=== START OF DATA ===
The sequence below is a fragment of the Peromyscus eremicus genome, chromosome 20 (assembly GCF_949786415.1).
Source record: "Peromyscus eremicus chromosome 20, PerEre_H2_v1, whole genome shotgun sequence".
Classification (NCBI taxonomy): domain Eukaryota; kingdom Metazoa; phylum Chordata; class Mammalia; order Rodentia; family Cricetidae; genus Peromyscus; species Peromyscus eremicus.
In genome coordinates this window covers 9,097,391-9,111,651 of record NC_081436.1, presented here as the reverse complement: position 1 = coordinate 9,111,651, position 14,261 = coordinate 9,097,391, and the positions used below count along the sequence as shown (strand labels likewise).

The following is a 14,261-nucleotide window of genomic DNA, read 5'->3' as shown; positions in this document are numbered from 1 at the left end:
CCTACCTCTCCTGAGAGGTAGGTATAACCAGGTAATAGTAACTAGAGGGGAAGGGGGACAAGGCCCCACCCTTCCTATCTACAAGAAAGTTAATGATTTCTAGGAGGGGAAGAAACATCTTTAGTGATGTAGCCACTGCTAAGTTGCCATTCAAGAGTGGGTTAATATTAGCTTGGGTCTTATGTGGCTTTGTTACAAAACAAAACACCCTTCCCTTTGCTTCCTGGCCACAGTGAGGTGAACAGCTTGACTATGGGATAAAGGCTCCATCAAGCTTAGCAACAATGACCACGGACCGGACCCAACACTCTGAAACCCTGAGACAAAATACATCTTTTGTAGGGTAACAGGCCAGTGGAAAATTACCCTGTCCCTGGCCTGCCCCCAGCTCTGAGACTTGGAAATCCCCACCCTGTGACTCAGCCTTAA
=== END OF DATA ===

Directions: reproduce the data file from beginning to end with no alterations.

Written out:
The sequence below is a fragment of the Peromyscus eremicus genome, chromosome 20 (assembly GCF_949786415.1).
Source record: "Peromyscus eremicus chromosome 20, PerEre_H2_v1, whole genome shotgun sequence".
Classification (NCBI taxonomy): domain Eukaryota; kingdom Metazoa; phylum Chordata; class Mammalia; order Rodentia; family Cricetidae; genus Peromyscus; species Peromyscus eremicus.
In genome coordinates this window covers 9,097,391-9,111,651 of record NC_081436.1, presented here as the reverse complement: position 1 = coordinate 9,111,651, position 14,261 = coordinate 9,097,391, and the positions used below count along the sequence as shown (strand labels likewise).

The following is a 14,261-nucleotide window of genomic DNA, read 5'->3' as shown; positions in this document are numbered from 1 at the left end:
CCTACCTCTCCTGAGAGGTAGGTATAACCAGGTAATAGTAACTAGAGGGGAAGGGGGACAAGGCCCCACCCTTCCTATCTACAAGAAAGTTAATGATTTCTAGGAGGGGAAGAAACATCTTTAGTGATGTAGCCACTGCTAAGTTGCCATTCAAGAGTGGGTTAATATTAGCTTGGGTCTTATGTGGCTTTGTTACAAAACAAAACACCCTTCCCTTTGCTTCCTGGCCACAGTGAGGTGAACAGCTTGACTATGGGATAAAGGCTCCATCAAGCTTAGCAACAATGACCACGGACCGGACCCAACACTCTGAAACCCTGAGACAAAATACATCTTTTGTAGGGTAACAGGCCAGTGGAAAATTACCCTGTCCCTGGCCTGCCCCCAGCTCTGAGACTTGGAAATCCCCACCCTGTGACTCAGCCTTAA